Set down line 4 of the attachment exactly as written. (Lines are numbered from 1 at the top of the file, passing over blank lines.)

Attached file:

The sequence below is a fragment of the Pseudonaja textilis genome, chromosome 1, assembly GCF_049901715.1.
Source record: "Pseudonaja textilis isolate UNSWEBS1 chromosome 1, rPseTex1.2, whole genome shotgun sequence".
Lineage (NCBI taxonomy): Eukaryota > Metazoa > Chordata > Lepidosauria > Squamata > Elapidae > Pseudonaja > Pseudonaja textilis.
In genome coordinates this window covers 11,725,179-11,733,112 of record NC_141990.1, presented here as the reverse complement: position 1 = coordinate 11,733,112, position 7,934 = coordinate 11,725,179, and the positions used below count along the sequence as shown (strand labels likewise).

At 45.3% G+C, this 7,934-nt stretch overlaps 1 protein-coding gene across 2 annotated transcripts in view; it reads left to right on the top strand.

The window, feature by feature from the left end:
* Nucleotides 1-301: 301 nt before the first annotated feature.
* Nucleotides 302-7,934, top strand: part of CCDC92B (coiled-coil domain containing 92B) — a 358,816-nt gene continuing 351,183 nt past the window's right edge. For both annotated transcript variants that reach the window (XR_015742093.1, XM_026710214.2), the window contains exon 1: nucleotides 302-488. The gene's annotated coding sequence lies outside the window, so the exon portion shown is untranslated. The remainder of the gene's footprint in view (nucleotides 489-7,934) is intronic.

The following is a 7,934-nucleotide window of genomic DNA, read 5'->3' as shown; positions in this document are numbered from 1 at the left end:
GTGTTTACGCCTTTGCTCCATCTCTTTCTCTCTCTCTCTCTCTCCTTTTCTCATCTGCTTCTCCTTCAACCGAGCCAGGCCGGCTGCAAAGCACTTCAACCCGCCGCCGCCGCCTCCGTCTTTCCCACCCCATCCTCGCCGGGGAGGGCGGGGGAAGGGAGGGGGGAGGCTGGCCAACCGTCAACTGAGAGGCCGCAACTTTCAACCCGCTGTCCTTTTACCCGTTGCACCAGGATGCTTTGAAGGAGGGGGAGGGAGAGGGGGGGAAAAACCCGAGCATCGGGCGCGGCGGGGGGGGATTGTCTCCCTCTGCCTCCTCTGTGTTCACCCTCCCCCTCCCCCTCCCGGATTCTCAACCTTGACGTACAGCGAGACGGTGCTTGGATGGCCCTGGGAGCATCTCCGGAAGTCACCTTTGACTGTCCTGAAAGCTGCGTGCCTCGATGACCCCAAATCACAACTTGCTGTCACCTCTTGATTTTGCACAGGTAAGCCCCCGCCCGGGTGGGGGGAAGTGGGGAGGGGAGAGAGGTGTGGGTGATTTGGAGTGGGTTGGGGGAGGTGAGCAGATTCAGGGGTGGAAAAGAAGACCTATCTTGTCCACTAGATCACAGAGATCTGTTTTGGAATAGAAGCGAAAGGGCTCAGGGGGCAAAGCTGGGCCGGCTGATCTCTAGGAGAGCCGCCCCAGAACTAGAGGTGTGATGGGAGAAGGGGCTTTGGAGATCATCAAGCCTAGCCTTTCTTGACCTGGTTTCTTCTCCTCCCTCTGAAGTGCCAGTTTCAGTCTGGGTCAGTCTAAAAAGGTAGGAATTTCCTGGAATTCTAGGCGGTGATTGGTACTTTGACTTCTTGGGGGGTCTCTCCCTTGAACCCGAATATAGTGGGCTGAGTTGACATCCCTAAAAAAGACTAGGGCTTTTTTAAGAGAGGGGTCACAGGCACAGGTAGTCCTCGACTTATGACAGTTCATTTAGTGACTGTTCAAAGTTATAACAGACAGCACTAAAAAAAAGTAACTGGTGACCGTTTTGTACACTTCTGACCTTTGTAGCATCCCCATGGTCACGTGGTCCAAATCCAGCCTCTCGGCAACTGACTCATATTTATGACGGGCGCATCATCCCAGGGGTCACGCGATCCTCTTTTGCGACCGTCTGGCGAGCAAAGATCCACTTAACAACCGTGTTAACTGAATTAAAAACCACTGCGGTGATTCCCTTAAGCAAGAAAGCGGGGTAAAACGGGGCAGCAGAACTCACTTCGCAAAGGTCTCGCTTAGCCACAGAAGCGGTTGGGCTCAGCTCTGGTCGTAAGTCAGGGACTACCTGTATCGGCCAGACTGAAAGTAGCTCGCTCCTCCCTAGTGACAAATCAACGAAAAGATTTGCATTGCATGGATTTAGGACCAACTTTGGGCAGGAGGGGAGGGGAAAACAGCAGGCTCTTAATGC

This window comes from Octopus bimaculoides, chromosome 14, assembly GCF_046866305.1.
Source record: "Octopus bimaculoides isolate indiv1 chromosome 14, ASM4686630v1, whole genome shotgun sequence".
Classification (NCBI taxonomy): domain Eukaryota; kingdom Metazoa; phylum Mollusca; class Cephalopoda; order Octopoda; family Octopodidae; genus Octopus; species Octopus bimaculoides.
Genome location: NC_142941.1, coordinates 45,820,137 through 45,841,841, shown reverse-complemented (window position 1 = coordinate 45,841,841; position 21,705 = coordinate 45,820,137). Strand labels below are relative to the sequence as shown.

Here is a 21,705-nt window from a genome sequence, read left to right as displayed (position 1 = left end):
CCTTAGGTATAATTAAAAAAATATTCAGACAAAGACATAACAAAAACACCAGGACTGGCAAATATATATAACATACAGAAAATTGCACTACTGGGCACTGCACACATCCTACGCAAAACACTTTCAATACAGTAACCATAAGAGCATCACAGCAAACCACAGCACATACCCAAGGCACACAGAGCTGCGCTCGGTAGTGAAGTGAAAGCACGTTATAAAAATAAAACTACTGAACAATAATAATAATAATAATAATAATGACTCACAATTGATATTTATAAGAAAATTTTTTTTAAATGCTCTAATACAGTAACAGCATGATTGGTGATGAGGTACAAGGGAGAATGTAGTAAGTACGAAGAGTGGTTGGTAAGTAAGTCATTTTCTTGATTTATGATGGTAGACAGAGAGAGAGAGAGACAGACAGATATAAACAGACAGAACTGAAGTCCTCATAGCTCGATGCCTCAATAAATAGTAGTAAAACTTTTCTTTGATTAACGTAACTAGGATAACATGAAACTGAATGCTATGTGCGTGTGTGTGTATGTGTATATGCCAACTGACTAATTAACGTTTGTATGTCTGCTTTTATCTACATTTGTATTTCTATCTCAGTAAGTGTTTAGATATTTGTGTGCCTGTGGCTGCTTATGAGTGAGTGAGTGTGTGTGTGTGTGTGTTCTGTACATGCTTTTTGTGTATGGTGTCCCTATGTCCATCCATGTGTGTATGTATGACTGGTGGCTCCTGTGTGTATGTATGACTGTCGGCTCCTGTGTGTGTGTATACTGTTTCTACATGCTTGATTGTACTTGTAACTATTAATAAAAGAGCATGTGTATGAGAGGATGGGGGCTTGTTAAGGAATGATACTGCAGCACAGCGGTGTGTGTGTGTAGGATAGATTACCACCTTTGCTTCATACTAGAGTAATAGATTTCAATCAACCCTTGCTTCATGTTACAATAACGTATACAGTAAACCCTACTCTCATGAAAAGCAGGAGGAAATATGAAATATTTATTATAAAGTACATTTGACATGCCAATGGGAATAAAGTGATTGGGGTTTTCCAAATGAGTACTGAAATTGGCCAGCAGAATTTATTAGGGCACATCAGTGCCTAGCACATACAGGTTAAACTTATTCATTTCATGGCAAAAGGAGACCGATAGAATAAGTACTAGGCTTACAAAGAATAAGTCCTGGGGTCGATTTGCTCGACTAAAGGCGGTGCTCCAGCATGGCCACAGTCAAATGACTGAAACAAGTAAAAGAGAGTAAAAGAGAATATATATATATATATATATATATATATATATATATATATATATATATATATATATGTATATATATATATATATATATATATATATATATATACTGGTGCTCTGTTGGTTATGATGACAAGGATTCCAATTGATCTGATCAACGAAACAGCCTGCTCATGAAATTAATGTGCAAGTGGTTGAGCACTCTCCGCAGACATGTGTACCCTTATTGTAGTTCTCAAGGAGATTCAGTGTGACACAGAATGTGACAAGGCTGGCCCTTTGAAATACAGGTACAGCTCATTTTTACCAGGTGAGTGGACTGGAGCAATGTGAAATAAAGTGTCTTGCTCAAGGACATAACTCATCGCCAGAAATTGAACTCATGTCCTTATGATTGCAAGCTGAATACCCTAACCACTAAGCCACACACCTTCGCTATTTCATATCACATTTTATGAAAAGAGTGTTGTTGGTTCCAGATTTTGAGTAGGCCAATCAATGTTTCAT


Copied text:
In genome coordinates this window covers 11,725,179-11,733,112 of record NC_141990.1, presented here as the reverse complement: position 1 = coordinate 11,733,112, position 7,934 = coordinate 11,725,179, and the positions used below count along the sequence as shown (strand labels likewise).